What the hell is an Ikki twin, you ask? As we just learned, the Ikki twins are identical, bisexual calendar models looking for love. Their stage names are Rikki and Vikki, so, Ikki twins. Get it? We're sure they're lovely young women.
The conceit of the show, if you are unfamiliar with the Shot at Love catalogue, is that a bunch of traditionally attractive lesbians and traditionally attractive hetero men show up and vie for the affection of our hero, or, in this case, heroes.
Troy Patterson, writing in Slate, describes the opening scene, in which helicopters fly in our human cargo, exemplifying what is known as "unintentional irony," thusly:
Here was a pair of helicopters, each dangling a cargo crate. One, lined in pink polyester, bore a dozen "sexy lesbians." The other, decorated in blue, held 12 "hot straight guys." Each crate featured a disco ball.
The ladies romped out of their holding pen, so crazed with thirst that they immediately began doing body shots. Nikki took the first turn mingling while Mikki hid herself away to watch the action on a monitor. The twins share a numbingly low idea about what is attractive or meaningful or halfway interesting.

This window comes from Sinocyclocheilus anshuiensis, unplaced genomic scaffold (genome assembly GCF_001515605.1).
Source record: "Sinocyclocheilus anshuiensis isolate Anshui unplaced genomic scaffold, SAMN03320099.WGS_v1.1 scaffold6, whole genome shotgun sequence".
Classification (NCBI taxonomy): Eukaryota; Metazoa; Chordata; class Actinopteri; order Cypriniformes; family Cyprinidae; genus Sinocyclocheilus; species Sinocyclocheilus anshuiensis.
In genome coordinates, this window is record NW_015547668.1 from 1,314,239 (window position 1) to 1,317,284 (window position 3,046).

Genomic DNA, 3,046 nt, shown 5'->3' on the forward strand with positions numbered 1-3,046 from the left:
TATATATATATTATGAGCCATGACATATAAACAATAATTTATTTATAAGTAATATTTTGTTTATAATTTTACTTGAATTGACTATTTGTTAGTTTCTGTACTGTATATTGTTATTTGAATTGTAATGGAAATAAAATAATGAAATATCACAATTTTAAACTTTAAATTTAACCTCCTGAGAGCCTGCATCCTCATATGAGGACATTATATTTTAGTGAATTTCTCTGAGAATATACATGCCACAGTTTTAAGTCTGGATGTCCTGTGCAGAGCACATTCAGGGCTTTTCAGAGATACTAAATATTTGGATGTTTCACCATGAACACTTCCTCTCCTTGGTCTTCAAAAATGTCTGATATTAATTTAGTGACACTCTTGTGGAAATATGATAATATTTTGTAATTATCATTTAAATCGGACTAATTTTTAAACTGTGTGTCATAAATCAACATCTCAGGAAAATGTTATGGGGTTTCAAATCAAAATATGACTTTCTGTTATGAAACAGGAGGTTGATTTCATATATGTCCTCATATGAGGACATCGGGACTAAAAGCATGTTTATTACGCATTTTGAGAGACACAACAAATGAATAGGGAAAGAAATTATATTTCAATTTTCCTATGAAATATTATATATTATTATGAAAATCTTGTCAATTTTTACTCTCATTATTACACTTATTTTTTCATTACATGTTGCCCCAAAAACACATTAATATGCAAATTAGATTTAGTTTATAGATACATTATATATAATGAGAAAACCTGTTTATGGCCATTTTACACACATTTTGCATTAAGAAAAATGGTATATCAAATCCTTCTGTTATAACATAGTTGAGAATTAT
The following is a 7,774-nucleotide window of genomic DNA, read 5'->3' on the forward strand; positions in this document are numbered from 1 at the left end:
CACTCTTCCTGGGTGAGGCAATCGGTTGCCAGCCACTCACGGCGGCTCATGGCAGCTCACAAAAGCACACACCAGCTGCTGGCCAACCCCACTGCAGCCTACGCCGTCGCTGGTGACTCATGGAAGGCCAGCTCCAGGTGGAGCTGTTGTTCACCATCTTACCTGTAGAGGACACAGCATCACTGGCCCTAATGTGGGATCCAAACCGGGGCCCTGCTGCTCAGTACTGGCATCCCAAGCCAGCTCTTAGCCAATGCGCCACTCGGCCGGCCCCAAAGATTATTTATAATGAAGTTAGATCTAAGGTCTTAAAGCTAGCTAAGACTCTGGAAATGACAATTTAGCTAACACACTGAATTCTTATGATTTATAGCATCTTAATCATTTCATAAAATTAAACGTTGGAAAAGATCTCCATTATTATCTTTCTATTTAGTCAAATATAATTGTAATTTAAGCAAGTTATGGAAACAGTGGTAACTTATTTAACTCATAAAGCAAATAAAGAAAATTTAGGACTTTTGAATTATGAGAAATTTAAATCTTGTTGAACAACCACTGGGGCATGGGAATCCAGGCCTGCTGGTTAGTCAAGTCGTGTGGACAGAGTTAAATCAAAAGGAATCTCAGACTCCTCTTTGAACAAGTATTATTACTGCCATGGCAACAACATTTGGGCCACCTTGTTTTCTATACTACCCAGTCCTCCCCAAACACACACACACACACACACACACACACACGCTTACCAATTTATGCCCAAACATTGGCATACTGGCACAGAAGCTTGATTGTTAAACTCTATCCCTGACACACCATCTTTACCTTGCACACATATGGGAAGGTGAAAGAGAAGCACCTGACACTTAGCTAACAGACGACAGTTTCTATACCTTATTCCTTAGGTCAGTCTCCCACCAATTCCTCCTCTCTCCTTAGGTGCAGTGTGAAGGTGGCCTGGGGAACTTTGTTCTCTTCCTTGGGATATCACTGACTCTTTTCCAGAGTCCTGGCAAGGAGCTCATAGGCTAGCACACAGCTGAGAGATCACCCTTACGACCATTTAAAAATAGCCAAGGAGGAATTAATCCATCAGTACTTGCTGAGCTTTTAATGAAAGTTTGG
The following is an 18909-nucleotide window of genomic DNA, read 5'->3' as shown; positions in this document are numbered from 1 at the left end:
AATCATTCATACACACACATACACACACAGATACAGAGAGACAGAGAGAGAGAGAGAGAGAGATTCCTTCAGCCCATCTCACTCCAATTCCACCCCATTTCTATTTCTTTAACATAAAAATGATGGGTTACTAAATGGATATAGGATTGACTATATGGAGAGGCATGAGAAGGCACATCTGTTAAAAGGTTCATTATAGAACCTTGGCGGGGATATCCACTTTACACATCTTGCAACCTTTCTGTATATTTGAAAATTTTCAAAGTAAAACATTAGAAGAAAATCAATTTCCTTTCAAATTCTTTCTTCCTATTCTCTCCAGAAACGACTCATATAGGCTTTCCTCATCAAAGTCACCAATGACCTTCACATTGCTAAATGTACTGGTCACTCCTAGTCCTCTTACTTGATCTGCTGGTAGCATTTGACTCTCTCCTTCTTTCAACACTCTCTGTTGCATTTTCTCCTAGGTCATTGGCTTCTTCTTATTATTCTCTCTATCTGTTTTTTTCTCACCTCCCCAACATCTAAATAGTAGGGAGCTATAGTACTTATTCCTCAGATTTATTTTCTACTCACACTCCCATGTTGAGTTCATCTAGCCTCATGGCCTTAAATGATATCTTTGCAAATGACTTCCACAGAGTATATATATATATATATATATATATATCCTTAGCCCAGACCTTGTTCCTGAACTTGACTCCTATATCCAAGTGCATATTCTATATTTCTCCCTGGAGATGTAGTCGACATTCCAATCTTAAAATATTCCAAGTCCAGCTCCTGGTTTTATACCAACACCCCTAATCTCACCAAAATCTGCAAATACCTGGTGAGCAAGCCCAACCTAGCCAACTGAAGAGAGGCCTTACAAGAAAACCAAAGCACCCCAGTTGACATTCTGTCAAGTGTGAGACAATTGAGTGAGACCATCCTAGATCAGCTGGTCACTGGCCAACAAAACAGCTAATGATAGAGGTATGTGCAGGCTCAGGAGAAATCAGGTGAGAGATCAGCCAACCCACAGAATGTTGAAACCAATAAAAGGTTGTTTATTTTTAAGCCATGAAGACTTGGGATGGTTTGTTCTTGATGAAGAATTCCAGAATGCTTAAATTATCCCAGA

We don't know when this show airs, and we also don't have a TV, but at some point we will see a clip of this atrocity, because everyone in the country will love this show and play it at bars for years to come.
Patterson's conclusion is so good we're just going to steal it:
Double Shot offers cynicism without irony and nihilism without surcease. It gives trash TV a bad name. It's so patently deplorable that it's not even any fun to deplore. So let us appreciate its lone moment of self-consciousness, a line from the montage of highlights of the soul-corroding season ahead. One of the male bimbos smirks at the camera: "This house is full of surprises. And douche bags."
They're everywhere, aren't they? Douche bags, that is.